Researchers from Florida Atlantic University’s Harbor Beach Oceanographic Institute used a 3D imaging technique to study coral reef health.

Stony coral tissue disease is lesions of necrotic tissue that spreads across coral colonies, leaving behind dead coral skeletons. This disease has contributed to substantial declines of reef-building coral in Florida, impacting over 20 species of coral. To battle the disease, conservation scientists need to implement widespread reef monitoring and novel surveys to create disease mitigation strategies.The SfM 3D rotating model can provide greater insights into the spatiotemporal dynamics and impacts of coral diseases on individual colonies and coral communities. Source: Florida Atlantic University, Harbor Branch Oceanographic InstituteThe SfM 3D rotating model can provide greater insights into the spatiotemporal dynamics and impacts of coral diseases on individual colonies and coral communities. Source: Florida Atlantic University, Harbor Branch Oceanographic Institute

Current techniques require individual evaluations and rely on visual estimates by divers in the field. These methods are limiting and expensive. The team’s rapid 3D modeling technique is low cost and helps scientists gain insight into the colony and community-level dynamics of the disease.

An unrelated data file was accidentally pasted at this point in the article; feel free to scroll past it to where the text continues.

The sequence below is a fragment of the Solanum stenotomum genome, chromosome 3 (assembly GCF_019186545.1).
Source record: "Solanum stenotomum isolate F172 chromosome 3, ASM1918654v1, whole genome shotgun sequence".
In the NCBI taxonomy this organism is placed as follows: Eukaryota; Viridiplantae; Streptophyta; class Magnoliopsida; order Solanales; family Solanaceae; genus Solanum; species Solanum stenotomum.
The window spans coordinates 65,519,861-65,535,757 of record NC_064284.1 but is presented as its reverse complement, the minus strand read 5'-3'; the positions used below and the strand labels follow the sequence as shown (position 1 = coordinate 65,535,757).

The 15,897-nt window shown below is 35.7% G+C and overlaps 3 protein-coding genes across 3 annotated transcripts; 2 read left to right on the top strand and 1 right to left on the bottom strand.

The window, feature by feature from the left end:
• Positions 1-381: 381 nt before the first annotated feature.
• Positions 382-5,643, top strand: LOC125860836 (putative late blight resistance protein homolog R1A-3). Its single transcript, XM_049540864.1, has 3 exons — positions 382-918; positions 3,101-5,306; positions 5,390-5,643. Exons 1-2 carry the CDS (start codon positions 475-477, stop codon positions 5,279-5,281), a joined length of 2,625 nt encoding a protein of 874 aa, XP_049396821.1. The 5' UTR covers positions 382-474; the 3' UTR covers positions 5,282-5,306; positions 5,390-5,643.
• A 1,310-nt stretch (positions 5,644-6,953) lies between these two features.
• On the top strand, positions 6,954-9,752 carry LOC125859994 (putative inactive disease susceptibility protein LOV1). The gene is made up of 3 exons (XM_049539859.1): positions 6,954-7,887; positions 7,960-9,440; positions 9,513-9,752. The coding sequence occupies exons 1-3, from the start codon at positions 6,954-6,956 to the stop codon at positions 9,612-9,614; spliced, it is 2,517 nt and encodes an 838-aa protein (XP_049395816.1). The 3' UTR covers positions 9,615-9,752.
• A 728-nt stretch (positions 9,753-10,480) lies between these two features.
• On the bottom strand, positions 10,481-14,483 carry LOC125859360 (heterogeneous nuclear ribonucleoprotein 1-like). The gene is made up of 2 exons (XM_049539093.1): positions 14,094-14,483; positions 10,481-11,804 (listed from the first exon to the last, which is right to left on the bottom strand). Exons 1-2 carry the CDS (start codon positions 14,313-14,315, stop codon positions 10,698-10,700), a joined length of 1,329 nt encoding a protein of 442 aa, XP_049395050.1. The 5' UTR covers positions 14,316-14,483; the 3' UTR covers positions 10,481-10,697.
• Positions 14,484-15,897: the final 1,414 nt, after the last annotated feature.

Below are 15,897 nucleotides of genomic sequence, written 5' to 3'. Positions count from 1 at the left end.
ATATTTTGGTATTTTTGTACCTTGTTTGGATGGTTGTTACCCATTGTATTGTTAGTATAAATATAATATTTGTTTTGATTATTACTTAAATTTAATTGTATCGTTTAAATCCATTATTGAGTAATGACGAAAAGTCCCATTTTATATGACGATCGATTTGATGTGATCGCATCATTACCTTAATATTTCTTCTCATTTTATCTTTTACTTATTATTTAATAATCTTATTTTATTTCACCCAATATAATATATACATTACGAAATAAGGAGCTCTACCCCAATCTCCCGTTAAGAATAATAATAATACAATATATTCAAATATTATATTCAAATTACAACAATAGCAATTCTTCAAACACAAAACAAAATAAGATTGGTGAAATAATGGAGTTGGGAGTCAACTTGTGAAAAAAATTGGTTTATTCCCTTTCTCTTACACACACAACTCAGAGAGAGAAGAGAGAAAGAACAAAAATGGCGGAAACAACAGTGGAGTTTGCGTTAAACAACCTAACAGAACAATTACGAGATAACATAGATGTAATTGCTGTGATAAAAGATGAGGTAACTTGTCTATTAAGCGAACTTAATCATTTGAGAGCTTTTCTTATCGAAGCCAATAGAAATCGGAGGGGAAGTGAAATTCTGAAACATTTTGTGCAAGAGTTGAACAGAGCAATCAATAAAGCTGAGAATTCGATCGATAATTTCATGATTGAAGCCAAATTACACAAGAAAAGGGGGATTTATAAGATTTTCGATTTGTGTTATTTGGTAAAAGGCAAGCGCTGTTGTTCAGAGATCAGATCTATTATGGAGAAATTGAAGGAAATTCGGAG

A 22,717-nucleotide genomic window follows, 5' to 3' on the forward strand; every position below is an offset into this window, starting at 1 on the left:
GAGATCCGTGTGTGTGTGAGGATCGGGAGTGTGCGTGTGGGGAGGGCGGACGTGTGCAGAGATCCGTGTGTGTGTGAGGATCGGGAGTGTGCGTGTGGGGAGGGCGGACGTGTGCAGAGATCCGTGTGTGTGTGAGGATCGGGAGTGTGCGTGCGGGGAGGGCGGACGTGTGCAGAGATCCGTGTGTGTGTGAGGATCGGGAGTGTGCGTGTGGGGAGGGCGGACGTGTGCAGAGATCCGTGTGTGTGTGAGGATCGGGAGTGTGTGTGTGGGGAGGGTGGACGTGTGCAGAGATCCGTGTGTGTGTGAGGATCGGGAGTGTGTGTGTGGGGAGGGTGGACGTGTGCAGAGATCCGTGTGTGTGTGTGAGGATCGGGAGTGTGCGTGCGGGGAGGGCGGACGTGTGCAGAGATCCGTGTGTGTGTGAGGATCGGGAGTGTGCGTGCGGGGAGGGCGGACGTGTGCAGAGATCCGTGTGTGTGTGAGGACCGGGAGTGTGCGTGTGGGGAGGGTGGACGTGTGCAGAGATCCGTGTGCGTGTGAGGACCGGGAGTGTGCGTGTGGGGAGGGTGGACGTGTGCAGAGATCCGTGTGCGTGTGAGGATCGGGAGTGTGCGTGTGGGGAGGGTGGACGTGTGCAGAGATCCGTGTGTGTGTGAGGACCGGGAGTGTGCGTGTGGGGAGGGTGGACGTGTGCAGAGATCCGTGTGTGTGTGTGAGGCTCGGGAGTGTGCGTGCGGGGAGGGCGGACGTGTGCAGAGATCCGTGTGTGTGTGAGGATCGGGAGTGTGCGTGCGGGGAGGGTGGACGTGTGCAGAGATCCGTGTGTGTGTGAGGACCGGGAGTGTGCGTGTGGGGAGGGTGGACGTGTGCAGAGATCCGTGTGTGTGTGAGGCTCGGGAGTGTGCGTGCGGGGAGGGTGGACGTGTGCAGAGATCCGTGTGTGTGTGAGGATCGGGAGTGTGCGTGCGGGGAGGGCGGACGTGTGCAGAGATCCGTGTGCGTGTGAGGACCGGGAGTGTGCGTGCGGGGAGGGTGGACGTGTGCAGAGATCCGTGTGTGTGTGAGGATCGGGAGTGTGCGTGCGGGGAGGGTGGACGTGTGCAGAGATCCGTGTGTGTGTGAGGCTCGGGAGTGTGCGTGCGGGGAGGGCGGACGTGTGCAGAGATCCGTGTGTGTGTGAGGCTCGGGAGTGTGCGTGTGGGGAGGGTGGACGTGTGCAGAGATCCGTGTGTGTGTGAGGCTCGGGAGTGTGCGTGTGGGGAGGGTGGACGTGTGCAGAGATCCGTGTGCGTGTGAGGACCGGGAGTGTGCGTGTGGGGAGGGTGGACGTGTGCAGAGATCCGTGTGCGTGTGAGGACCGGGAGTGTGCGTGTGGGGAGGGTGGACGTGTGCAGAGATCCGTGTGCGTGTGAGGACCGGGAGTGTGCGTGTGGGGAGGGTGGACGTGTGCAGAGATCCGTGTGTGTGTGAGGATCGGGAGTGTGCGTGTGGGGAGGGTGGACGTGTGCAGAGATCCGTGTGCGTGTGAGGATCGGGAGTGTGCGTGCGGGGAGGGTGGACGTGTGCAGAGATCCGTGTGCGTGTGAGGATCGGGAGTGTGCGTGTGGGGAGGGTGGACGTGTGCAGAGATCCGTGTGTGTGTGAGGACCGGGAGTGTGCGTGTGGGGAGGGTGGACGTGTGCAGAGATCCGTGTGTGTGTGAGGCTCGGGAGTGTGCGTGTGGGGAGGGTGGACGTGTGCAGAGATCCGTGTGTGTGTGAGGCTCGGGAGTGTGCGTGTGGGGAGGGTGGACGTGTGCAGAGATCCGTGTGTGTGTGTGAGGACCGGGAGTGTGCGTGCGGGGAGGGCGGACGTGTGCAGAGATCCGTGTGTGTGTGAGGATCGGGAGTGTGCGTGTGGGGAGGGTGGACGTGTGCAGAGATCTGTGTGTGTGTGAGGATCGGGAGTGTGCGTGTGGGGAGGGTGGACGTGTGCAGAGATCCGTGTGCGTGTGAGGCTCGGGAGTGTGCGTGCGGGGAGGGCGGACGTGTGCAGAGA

The team adapted Structure from Motion (SfM) photogrammetry to create their modeling technique. The new SfM generates 3D models that track lesion progress and their impacts on diseased coral colonies. They combined traditional diver surveys with the 3D colony fate tracking to determine the impact that disease had on coral colonies at study sites throughout Southeast Florida.

The testing results showed that the prevalence of stony coral tissue loss disease varied across locations, but not through time. They found that St. Lucie Reef and Lauderdale-by-the-Sea sites were highly impacted by the coral disease. Juniper and Palm Beach had lower disease prevalence. The highest observed disease values were between 21% and 43%, which was seen at St. Lucie Reef. Researchers observed an increase in disease during Spring 2018. The prevalence of other diseases increased in the summer months when the water temperatures are warmer. Stony disease did not have a strong positive correlation with temperature, but the team notes that other environmental factors had an effect.

Findings indicated that total colony area and healthy tissue area on fate tracked colonies decreased over time. Disease lesions did not change in size over time and were not correlated with the total colony area. This suggests that targeting intervention efforts on larger colonies may maximize the preservation of coral cover.

A paper on this research was published in PLOS One.